I felt like a teenager when I started reading this novel. I’d switched purses seasonally and forgot to transfer my housekeys, so I ended up sitting on the front porch for a few hours waiting for Mr. BIP to come home.
I forgot my keys a lot when I was a kid, so if I hadn’t already been a reader, I probably would have become one from the need to fill time whilst waiting for someone to come home and let me in.
I often stopped at the school library or the local library on my way home from high school, and I always had reading material at hand, and I had luckily stopped at the public library that afternoon for The Rehearsal, so my porch-sit was actually quite enjoyable.
(Actually, it was all the more so because I couldn’t possibly feel guilty for reading because I really had no other choice, not being able to get in to do the myriad of chores that I’d actually planned to do when I got home). It was a beautiful near-summer day and I pulled a bag of pistachios from my purse and nestled into the cushioned chair to read more than 250 pages — before heading down the block for an iced americano and the use of a pay phone.
It was a comfortable set-up, but not a comfortable read: Eleanor Catton’s The Rehearsal captures adolescence and coming-of-age-ness with an unflinching honesty. The complexity of her characterization is almost overwhelming at times and, appropriate to her characters’ world-revolves-around-me lifestage, everyday events and exchanges are observed and analyzed with a peculiar intensity.
“It is a mark of the depth of their wounding that they are pretending they suspected it all along. Everything that they have seen and been told about love so far has been an inside perspective, and they are not prepared for the crashing weight of this exclusion. It dawns on them now how much they never saw and how little they were wanted, and with this dawning comes a painful reimagining of the self as peripheral, uninvited and utterly minor.” (59)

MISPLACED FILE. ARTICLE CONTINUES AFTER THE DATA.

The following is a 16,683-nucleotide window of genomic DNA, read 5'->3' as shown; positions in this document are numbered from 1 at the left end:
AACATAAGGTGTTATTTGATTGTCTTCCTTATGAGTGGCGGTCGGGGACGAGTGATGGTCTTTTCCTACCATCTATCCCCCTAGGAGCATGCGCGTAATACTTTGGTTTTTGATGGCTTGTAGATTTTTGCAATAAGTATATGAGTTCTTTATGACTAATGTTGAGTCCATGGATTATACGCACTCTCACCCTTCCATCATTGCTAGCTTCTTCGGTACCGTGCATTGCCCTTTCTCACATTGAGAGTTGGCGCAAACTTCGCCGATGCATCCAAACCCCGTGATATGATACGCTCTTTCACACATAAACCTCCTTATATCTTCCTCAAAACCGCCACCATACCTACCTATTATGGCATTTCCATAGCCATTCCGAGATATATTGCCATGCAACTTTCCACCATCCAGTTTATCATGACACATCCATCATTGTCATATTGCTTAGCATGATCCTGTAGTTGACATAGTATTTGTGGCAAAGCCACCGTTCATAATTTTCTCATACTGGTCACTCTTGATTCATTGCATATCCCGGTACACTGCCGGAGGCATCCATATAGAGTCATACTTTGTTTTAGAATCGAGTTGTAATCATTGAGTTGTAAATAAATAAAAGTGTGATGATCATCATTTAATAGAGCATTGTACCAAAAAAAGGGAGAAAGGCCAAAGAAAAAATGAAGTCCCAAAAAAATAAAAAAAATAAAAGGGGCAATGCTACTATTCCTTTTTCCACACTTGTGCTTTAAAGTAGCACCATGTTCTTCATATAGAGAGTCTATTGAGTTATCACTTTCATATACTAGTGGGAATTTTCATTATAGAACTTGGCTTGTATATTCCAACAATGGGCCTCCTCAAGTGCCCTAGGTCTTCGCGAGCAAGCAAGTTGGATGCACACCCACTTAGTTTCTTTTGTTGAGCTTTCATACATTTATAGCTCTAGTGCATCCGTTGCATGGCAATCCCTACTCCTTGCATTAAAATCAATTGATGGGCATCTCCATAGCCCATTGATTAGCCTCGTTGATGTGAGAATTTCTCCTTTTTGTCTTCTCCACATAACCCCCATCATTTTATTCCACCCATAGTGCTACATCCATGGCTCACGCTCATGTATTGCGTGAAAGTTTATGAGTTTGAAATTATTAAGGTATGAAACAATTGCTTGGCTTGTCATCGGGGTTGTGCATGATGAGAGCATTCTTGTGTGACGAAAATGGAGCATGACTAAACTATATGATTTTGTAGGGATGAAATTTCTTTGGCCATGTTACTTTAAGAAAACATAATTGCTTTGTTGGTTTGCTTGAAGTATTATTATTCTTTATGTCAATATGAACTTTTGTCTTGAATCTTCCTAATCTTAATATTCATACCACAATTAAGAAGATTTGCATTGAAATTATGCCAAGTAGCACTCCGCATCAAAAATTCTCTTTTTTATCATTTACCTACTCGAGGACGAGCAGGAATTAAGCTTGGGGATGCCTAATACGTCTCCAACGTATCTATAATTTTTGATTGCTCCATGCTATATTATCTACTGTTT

It’s spot-on, isn’t it. Belonging and alienation, identity and searching, importance and insignificance: these are contrary times. The varying perspectives, the constant shifts in focus that underscore the larger question of what is real and what is portrayed, what exists and what is performed: it’s disorienting.
But “…you must start with a thing itself, not with an idea of a thing. I can see what I am holding in my hand. I can see its weight, its shape and its texture. It doesn’t matter if you can see it yet or not: the important thing is that I can.”
The Head of Movement at the drama school explains this, but I’m pulling it out to demonstrate that the same is true of Eleanor Catton: it doesn’t matter if you can see it or not, she is up to something, right from the start.
The novel begins with alternating segments told from the perspective of schoolgirls (including Isolde, whose sister Victoria has been implicated in a scandal/crime/pantomime involving the jazz band teacher Mr. Saladin) and their saxophone teacher; the second chapter adds drama classes to the first’s music classes, fleshing out ::cough:: another layer to the performance theme. And this? This is the straightforward part.
If you enjoy literary fiction not just for a good story, but because you like to marvel at the way in which a good story can be constructed?
If you read literary fiction not just because it raises questions and gets your readerly-ness spinning, but because the degree of spin is sometimes so disturbing that you lose your reader’s centre and are forced to reset your own understanding of narrative truth?
If you like the idea of spending more time talking about a book than you’ve actually spent reading it, even though you might end up less sure about some aspects of it when you’re done talking than you did before you started?
Then I think you would enjoy The Rehearsal. (I do enjoy a good puzzle myself, and the layers in Catton’s novel are fascinating, but it was my interest in coming-of-age novels — and the number of years I spent in music classes as a kid — that sealed the bookish deal.)
Why else might you want to read Eleanor Catton’s debut novel? Well, as Stanley says “Because if somebody’s watching, you know you’re worth something.” And there are a lot of people watching Eleanor Catton. The reasons for that are twofold, I’d say. [Note: Rehearsal inside-joke.]
On Mondays and Thursdays, until the 2010 Orange Prize is announced,
I am Buried In Print. 14 bookchatted here; 3 not available to me, sadly;
Still reading 3, with Wolf Hall underway, and the other two in the wings.